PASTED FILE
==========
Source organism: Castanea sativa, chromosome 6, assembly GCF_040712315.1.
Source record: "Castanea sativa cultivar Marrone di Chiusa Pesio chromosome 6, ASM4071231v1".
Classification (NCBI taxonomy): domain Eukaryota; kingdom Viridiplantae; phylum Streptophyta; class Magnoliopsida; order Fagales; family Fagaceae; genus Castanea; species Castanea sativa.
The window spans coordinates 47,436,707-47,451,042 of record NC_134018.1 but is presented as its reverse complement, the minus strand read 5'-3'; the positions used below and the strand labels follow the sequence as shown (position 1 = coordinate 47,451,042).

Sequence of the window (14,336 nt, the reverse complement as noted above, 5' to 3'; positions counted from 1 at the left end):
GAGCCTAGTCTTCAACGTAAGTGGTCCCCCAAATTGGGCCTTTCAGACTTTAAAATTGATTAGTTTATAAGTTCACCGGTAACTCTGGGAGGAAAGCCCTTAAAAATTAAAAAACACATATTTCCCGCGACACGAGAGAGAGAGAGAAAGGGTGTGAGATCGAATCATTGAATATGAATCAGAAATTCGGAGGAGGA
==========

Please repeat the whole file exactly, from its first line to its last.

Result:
Source organism: Castanea sativa, chromosome 6, assembly GCF_040712315.1.
Source record: "Castanea sativa cultivar Marrone di Chiusa Pesio chromosome 6, ASM4071231v1".
Classification (NCBI taxonomy): domain Eukaryota; kingdom Viridiplantae; phylum Streptophyta; class Magnoliopsida; order Fagales; family Fagaceae; genus Castanea; species Castanea sativa.
The window spans coordinates 47,436,707-47,451,042 of record NC_134018.1 but is presented as its reverse complement, the minus strand read 5'-3'; the positions used below and the strand labels follow the sequence as shown (position 1 = coordinate 47,451,042).

Sequence of the window (14,336 nt, the reverse complement as noted above, 5' to 3'; positions counted from 1 at the left end):
GAGCCTAGTCTTCAACGTAAGTGGTCCCCCAAATTGGGCCTTTCAGACTTTAAAATTGATTAGTTTATAAGTTCACCGGTAACTCTGGGAGGAAAGCCCTTAAAAATTAAAAAACACATATTTCCCGCGACACGAGAGAGAGAGAGAAAGGGTGTGAGATCGAATCATTGAATATGAATCAGAAATTCGGAGGAGGA